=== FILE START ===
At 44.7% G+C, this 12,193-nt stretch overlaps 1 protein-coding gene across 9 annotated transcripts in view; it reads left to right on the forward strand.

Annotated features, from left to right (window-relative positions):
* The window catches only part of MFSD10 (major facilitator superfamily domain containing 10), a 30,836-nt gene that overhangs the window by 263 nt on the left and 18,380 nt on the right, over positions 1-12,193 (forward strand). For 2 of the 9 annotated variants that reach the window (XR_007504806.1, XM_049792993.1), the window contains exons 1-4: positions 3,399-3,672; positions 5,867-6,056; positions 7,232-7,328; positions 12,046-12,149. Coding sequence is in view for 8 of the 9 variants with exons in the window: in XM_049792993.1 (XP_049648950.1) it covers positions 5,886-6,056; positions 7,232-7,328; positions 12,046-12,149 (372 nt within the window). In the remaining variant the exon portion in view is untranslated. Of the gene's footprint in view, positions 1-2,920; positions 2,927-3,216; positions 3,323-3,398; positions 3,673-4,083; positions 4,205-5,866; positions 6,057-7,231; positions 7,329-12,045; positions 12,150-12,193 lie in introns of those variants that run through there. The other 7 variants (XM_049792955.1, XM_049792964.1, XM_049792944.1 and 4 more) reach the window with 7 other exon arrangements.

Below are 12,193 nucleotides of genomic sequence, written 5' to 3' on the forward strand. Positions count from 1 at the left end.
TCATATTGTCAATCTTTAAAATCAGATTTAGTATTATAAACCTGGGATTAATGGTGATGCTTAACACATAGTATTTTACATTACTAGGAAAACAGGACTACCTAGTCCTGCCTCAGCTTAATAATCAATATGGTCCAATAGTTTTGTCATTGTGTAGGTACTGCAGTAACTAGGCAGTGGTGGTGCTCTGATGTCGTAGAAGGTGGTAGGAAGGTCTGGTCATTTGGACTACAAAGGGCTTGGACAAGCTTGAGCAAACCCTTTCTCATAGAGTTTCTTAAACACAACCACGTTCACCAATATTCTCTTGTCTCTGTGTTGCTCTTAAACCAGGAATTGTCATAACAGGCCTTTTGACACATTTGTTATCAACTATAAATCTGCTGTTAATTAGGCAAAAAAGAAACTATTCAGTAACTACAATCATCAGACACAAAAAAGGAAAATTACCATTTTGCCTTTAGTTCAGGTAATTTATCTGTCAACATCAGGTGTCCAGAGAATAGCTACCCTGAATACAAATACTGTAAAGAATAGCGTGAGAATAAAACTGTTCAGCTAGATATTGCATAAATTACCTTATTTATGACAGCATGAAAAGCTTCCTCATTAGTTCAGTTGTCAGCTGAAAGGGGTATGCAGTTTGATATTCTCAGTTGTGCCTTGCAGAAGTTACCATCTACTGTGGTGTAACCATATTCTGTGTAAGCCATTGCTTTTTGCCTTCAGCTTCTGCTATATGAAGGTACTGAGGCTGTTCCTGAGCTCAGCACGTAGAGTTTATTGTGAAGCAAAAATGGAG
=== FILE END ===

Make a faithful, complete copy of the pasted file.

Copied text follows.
At 44.7% G+C, this 12,193-nt stretch overlaps 1 protein-coding gene across 9 annotated transcripts in view; it reads left to right on the forward strand.

Annotated features, from left to right (window-relative positions):
* The window catches only part of MFSD10 (major facilitator superfamily domain containing 10), a 30,836-nt gene that overhangs the window by 263 nt on the left and 18,380 nt on the right, over positions 1-12,193 (forward strand). For 2 of the 9 annotated variants that reach the window (XR_007504806.1, XM_049792993.1), the window contains exons 1-4: positions 3,399-3,672; positions 5,867-6,056; positions 7,232-7,328; positions 12,046-12,149. Coding sequence is in view for 8 of the 9 variants with exons in the window: in XM_049792993.1 (XP_049648950.1) it covers positions 5,886-6,056; positions 7,232-7,328; positions 12,046-12,149 (372 nt within the window). In the remaining variant the exon portion in view is untranslated. Of the gene's footprint in view, positions 1-2,920; positions 2,927-3,216; positions 3,323-3,398; positions 3,673-4,083; positions 4,205-5,866; positions 6,057-7,231; positions 7,329-12,045; positions 12,150-12,193 lie in introns of those variants that run through there. The other 7 variants (XM_049792955.1, XM_049792964.1, XM_049792944.1 and 4 more) reach the window with 7 other exon arrangements.

Below are 12,193 nucleotides of genomic sequence, written 5' to 3' on the forward strand. Positions count from 1 at the left end.
TCATATTGTCAATCTTTAAAATCAGATTTAGTATTATAAACCTGGGATTAATGGTGATGCTTAACACATAGTATTTTACATTACTAGGAAAACAGGACTACCTAGTCCTGCCTCAGCTTAATAATCAATATGGTCCAATAGTTTTGTCATTGTGTAGGTACTGCAGTAACTAGGCAGTGGTGGTGCTCTGATGTCGTAGAAGGTGGTAGGAAGGTCTGGTCATTTGGACTACAAAGGGCTTGGACAAGCTTGAGCAAACCCTTTCTCATAGAGTTTCTTAAACACAACCACGTTCACCAATATTCTCTTGTCTCTGTGTTGCTCTTAAACCAGGAATTGTCATAACAGGCCTTTTGACACATTTGTTATCAACTATAAATCTGCTGTTAATTAGGCAAAAAAGAAACTATTCAGTAACTACAATCATCAGACACAAAAAAGGAAAATTACCATTTTGCCTTTAGTTCAGGTAATTTATCTGTCAACATCAGGTGTCCAGAGAATAGCTACCCTGAATACAAATACTGTAAAGAATAGCGTGAGAATAAAACTGTTCAGCTAGATATTGCATAAATTACCTTATTTATGACAGCATGAAAAGCTTCCTCATTAGTTCAGTTGTCAGCTGAAAGGGGTATGCAGTTTGATATTCTCAGTTGTGCCTTGCAGAAGTTACCATCTACTGTGGTGTAACCATATTCTGTGTAAGCCATTGCTTTTTGCCTTCAGCTTCTGCTATATGAAGGTACTGAGGCTGTTCCTGAGCTCAGCACGTAGAGTTTATTGTGAAGCAAAAATGGAG